Immunisation & Vaccine Preventable Diseases

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Immunisation and Vaccines

Weekly Report News

19 September 2017

Hurricane Irma - ECDC CD risk assessment

In the aftermath of Hurricane Irma (and with further such events in imminent prospect), the European Centre for Disease Prevention and Control (ECDC) has issued a rapid risk assessment concerning communicable diseases.

The assessment concludes that the most immediate risks in the affected areas of the Caribbean are increased transmission of diarrhoeal diseases related to lack of access to safe drinking water and acute respiratory infection in children accommodated in overcrowded shelters. The risk of an upsurge in cholera cases in areas with previous transmission and flood-specific risks (e.g. tetanus and leptospirosis) should be given priority when adopting mitigating measures. Mosquito-borne diseases represent a delayed risk that should be taken into account in this context.

The prevention of gastrointestinal illnesses is dependent on adequate sanitation, availability of safe drinking water (chlorinated or boiled) and appropriate food hygiene – i.e. regularly washing hands with soap, eating thoroughly cooked food, washing fruits and vegetables with bottled or chlorinated water and avoiding consumption of raw sea food products.

It is also important to prevent the transmission of respiratory infections in crowded settings through early detection, treatment and appropriate infection control measures.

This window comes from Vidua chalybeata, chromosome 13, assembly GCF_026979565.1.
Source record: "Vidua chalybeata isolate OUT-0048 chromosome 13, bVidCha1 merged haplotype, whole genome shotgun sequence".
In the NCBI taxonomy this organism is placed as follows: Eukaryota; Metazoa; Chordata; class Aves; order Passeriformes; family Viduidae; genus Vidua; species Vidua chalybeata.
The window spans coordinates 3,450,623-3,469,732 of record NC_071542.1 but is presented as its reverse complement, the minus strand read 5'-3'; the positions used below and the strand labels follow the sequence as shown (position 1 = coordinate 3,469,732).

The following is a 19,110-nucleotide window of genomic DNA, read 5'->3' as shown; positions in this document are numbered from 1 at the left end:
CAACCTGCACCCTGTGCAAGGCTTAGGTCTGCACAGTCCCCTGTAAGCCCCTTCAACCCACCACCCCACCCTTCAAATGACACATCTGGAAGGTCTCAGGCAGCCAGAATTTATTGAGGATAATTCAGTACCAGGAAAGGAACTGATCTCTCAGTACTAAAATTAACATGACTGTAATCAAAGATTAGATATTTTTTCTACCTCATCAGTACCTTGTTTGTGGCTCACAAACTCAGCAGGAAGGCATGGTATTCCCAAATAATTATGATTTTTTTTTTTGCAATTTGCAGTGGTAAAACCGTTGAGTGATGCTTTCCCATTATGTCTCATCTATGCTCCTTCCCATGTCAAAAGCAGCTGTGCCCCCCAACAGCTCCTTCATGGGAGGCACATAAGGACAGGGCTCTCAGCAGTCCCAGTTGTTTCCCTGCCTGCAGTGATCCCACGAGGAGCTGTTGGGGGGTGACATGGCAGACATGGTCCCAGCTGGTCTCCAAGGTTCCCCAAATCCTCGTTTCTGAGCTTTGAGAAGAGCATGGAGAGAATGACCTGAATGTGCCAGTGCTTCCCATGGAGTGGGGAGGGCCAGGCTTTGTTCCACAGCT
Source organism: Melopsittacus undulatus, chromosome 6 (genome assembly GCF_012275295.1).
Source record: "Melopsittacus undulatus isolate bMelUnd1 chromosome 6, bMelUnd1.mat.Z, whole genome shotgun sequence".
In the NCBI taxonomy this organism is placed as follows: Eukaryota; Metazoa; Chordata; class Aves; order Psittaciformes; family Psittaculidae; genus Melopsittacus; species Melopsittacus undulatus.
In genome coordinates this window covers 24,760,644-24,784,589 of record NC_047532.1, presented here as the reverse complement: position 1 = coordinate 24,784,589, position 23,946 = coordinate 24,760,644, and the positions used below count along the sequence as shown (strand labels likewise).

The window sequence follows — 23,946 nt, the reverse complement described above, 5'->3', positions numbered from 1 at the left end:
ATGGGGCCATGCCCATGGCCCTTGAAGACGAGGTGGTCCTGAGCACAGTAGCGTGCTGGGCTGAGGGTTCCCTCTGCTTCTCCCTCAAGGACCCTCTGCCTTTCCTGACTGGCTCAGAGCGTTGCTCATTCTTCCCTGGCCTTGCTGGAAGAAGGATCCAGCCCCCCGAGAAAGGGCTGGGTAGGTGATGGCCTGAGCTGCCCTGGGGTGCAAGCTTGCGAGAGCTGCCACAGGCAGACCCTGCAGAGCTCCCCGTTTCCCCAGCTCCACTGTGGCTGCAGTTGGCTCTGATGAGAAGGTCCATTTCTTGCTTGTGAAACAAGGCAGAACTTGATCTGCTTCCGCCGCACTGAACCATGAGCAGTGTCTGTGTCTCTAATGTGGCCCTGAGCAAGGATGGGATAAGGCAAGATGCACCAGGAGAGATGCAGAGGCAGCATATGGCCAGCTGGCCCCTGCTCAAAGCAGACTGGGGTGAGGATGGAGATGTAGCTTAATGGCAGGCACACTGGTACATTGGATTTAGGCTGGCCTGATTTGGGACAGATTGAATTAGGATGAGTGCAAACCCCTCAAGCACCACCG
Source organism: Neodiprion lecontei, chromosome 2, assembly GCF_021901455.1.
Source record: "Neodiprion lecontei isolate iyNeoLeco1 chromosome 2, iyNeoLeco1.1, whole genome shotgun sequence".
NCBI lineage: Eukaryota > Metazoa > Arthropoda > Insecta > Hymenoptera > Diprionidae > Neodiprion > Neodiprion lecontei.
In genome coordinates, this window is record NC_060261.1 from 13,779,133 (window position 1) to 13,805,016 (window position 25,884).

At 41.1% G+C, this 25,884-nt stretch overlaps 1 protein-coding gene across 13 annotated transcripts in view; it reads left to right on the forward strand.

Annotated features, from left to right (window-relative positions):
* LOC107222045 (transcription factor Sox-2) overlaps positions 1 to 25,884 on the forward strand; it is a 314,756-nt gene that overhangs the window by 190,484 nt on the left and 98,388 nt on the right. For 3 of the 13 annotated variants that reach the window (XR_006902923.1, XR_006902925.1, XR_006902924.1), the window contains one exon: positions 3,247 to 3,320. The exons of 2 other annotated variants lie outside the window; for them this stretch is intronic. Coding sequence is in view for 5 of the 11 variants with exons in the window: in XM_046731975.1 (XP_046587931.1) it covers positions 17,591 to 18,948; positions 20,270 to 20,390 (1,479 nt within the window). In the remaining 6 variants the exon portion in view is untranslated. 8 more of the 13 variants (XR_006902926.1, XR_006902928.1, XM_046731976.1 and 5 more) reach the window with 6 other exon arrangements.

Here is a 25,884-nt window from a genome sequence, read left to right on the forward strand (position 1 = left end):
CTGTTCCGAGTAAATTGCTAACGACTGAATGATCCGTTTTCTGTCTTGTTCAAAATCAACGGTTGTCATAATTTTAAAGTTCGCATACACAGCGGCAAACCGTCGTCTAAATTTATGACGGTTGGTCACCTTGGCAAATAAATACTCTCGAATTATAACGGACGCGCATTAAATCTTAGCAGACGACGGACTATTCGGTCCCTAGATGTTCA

In flood-affected areas where Aedes mosquito-borne diseases or malaria are present, health authorities and clinicians should be sensitised to the possibility of a delayed increase in vector-borne disease outbreaks in the aftermath of the hurricane. The best protection from mosquito-borne diseases is preventing mosquito bites indoors and outdoors. These measures include:

  • use of mosquito repellent in accordance with the instructions indicated on the product label;
  • wearing long-sleeved shirts and long trousers;
  • sleeping or resting in screened or air-conditioned rooms;
  • use of mosquito nets.

Additional vaccination measures should also be considered for residents/visitors to the affected areas:

  • tetanus vaccination and booster doses and the use of tetanus immunoglobulin for management of high-risk exposures in those not up-to-date with vaccination;
  • vaccination and chemoprophylaxis for contacts of meningococcal meningitis cases in accordance with local guidelines;
  • vaccination against food- and waterborne diseases, such as hepatitis A, cholera and typhoid fever for individuals at risk of infection, especially those involved in the cleaning of wastewater and sewage and in charge of re-engineering the clean water system;
  • cholera vaccination, for travellers to areas with active transmission, especially for rescue and community workers;
  • vaccination against hepatitis B for workers in rescue and emergency services who may be exposed to blood and other bodily fluids.

Surveillance of infectious diseases in the aftermath of a hurricane is important for the early detection and confirmation of outbreaks. Consideration should be given to setting up a syndromic surveillance alert system if there is a need to reinforce surveillance capacity. Laboratory capacity should be assessed for confirming outbreaks of infectious diseases and a referral mechanism established for testing samples of epidemic-prone diseases, if required. [Source: ECDC Rapid Risk Assessment, 11 September 2017. https://ecdc.europa.eu/en/publications-data/rapid-risk-assessment-hurricane-irma-risk-communicable-diseases-affected]

Vol: 51 No: 37 Year: 2017 Page: